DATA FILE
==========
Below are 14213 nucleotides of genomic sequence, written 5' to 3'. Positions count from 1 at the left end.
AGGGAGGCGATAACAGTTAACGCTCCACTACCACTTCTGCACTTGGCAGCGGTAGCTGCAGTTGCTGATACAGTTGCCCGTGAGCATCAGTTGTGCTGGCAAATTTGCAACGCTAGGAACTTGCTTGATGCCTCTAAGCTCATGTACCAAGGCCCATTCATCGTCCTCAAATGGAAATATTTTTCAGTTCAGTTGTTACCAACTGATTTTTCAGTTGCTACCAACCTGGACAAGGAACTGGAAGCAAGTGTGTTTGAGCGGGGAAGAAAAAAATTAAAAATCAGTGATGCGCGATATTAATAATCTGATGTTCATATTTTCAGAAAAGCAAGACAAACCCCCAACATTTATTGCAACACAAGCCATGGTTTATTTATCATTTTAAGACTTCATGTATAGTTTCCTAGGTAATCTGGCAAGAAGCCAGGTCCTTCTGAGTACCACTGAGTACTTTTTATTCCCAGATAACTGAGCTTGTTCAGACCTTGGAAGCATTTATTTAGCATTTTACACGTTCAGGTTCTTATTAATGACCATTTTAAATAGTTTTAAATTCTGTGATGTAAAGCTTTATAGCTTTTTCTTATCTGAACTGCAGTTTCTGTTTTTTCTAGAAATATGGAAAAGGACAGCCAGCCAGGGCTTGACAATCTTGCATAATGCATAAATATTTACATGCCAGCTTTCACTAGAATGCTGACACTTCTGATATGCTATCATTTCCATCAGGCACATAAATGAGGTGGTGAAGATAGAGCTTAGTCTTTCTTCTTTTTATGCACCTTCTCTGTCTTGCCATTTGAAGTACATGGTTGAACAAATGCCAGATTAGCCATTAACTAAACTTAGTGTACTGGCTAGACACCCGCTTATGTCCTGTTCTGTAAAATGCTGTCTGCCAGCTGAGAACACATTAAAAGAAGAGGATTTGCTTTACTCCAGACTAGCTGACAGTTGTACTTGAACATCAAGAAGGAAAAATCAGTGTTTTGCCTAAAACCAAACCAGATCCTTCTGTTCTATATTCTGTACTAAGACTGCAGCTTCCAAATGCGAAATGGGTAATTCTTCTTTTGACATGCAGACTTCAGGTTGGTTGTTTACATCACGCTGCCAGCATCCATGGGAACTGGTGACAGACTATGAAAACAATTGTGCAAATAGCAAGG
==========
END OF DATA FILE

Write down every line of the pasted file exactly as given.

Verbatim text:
Below are 14213 nucleotides of genomic sequence, written 5' to 3'. Positions count from 1 at the left end.
AGGGAGGCGATAACAGTTAACGCTCCACTACCACTTCTGCACTTGGCAGCGGTAGCTGCAGTTGCTGATACAGTTGCCCGTGAGCATCAGTTGTGCTGGCAAATTTGCAACGCTAGGAACTTGCTTGATGCCTCTAAGCTCATGTACCAAGGCCCATTCATCGTCCTCAAATGGAAATATTTTTCAGTTCAGTTGTTACCAACTGATTTTTCAGTTGCTACCAACCTGGACAAGGAACTGGAAGCAAGTGTGTTTGAGCGGGGAAGAAAAAAATTAAAAATCAGTGATGCGCGATATTAATAATCTGATGTTCATATTTTCAGAAAAGCAAGACAAACCCCCAACATTTATTGCAACACAAGCCATGGTTTATTTATCATTTTAAGACTTCATGTATAGTTTCCTAGGTAATCTGGCAAGAAGCCAGGTCCTTCTGAGTACCACTGAGTACTTTTTATTCCCAGATAACTGAGCTTGTTCAGACCTTGGAAGCATTTATTTAGCATTTTACACGTTCAGGTTCTTATTAATGACCATTTTAAATAGTTTTAAATTCTGTGATGTAAAGCTTTATAGCTTTTTCTTATCTGAACTGCAGTTTCTGTTTTTTCTAGAAATATGGAAAAGGACAGCCAGCCAGGGCTTGACAATCTTGCATAATGCATAAATATTTACATGCCAGCTTTCACTAGAATGCTGACACTTCTGATATGCTATCATTTCCATCAGGCACATAAATGAGGTGGTGAAGATAGAGCTTAGTCTTTCTTCTTTTTATGCACCTTCTCTGTCTTGCCATTTGAAGTACATGGTTGAACAAATGCCAGATTAGCCATTAACTAAACTTAGTGTACTGGCTAGACACCCGCTTATGTCCTGTTCTGTAAAATGCTGTCTGCCAGCTGAGAACACATTAAAAGAAGAGGATTTGCTTTACTCCAGACTAGCTGACAGTTGTACTTGAACATCAAGAAGGAAAAATCAGTGTTTTGCCTAAAACCAAACCAGATCCTTCTGTTCTATATTCTGTACTAAGACTGCAGCTTCCAAATGCGAAATGGGTAATTCTTCTTTTGACATGCAGACTTCAGGTTGGTTGTTTACATCACGCTGCCAGCATCCATGGGAACTGGTGACAGACTATGAAAACAATTGTGCAAATAGCAAGG